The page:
I am most definitely not what you would call a Terry Pratchett super-fan. Don’t get me wrong. I absolutely love every single one of the late British author’s hilarious fantasy novels that I’ve read, but I haven’t obsessively read all of them and can’t remember every single detail. Even with that though, watching the first trailer for The Watch, BBC America’s upcoming adaptation of Pratchett’s beloved series of stories focused on the City Watch of the sprawling city of Ankh Morpork, I had to go…
When the first pics and character descriptions for The Watch debuted back in January, it was already clear that the series was taking HUGE liberties with Pratchett’s creations. But I still don’t think I was ready for just how different this was going to look and feel. Check it out below:
Well, huh. That’s… different. Different enough that Pratchett’s daughter Rhianna had to publicly announce that the show “shares no DNA” with the original books and that her family had no creative input on it.
And I can’t blame that preemptive washing of the hands, as I’m really not feeling the updated, almost steampunk aesthetic here, nor am I a fan of Richard Dormer’s weird Jack Sparrow-like mannerisms as Sam Vimes, the Captain of the City Watch, and arguably Pratchett’s most beloved character creation. Then there are all the other massive departures from the source, like making Lady Sybil (Lara Rossi) Vime’s wife, gender-swapping Lord Vetinari (Anna Chancellor), Constable Cheery (Jo-Eaton Kent) no longer being a dwarf, etc. Your mileage with these changes and more may vary.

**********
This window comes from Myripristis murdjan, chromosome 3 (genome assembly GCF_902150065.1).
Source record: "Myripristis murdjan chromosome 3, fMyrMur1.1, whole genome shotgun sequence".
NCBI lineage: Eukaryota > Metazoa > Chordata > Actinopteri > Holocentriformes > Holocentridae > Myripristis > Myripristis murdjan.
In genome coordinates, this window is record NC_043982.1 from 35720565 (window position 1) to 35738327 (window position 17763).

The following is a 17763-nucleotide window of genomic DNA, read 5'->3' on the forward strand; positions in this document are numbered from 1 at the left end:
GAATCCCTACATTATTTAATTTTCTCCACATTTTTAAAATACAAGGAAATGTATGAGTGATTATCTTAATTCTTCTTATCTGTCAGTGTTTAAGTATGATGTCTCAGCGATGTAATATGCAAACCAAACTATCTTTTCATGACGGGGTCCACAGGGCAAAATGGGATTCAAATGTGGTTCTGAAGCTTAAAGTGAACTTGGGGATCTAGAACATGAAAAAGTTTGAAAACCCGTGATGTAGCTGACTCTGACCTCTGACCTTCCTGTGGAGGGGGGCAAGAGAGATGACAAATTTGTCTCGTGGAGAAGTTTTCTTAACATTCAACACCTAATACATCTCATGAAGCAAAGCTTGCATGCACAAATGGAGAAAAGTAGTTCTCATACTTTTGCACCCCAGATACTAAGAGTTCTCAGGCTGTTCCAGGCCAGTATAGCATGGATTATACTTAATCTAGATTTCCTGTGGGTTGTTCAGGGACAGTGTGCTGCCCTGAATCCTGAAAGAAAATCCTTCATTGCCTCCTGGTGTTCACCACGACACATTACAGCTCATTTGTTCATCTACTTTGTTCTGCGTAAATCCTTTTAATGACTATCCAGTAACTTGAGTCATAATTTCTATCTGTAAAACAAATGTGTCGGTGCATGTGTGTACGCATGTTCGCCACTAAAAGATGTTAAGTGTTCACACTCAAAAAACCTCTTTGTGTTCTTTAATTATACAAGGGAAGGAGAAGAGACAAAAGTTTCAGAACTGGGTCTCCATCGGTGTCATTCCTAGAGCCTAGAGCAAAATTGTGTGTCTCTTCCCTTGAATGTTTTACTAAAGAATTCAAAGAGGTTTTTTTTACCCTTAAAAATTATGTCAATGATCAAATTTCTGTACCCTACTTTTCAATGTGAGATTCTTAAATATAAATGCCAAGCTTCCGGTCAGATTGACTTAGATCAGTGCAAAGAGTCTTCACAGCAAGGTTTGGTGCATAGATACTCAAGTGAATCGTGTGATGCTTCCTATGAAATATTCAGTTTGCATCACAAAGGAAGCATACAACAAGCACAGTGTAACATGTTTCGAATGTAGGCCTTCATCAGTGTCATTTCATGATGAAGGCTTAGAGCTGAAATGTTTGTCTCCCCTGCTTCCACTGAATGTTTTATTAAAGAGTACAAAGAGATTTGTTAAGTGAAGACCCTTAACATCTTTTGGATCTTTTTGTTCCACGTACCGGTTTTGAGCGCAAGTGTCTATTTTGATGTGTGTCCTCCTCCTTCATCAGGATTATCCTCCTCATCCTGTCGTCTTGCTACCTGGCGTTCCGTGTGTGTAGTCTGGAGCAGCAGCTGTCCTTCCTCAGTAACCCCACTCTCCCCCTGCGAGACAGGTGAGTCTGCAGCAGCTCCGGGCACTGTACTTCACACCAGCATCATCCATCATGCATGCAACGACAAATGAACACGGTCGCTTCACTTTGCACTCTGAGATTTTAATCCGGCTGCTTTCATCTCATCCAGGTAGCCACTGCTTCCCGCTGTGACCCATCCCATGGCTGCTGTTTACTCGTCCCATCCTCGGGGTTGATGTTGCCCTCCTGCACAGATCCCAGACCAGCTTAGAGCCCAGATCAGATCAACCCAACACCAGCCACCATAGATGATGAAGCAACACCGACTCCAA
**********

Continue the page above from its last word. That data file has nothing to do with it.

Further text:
That trailer debuted as part of The Watch’s panel at New York Comic-Con where exec producer Richard Stokes also debuted some more clips from the show, delving further into this new interpretation. He also went on to explain that this all came about because they had to basically smoosh together several bits and pieces from Pratchett’s stories and then let showrunner Simon Allen give it his own spin.
[Pratchett’s] incredibly inventive, his books are full of rich literary environments. But what was clear from the first part of development was that none of the books individually lend themselves to an eight part series…
So we had to do a sort of pick-and-mix of the best bits across the range of books, and invent our own series, invent our own world. And that’s where, with everyone’s blessing, Simon came in, who was able to do his own original take on the characters.
You don’t need to know the books in order to enjoy the series and that’s one of the most exciting things about it.
“Excited” is not quite how I would explain my feelings about The Watch right now. I’ll definitely watch the series, even if it’s just to play “Spot the Landmark” as the show was actually shot right here in my backyard in and around Cape Town, but I’m not optimistic at all here.
The 8-part first season for The Watch is set to debut on BBC on 3 January 2021.
Last Updated: October 12, 2020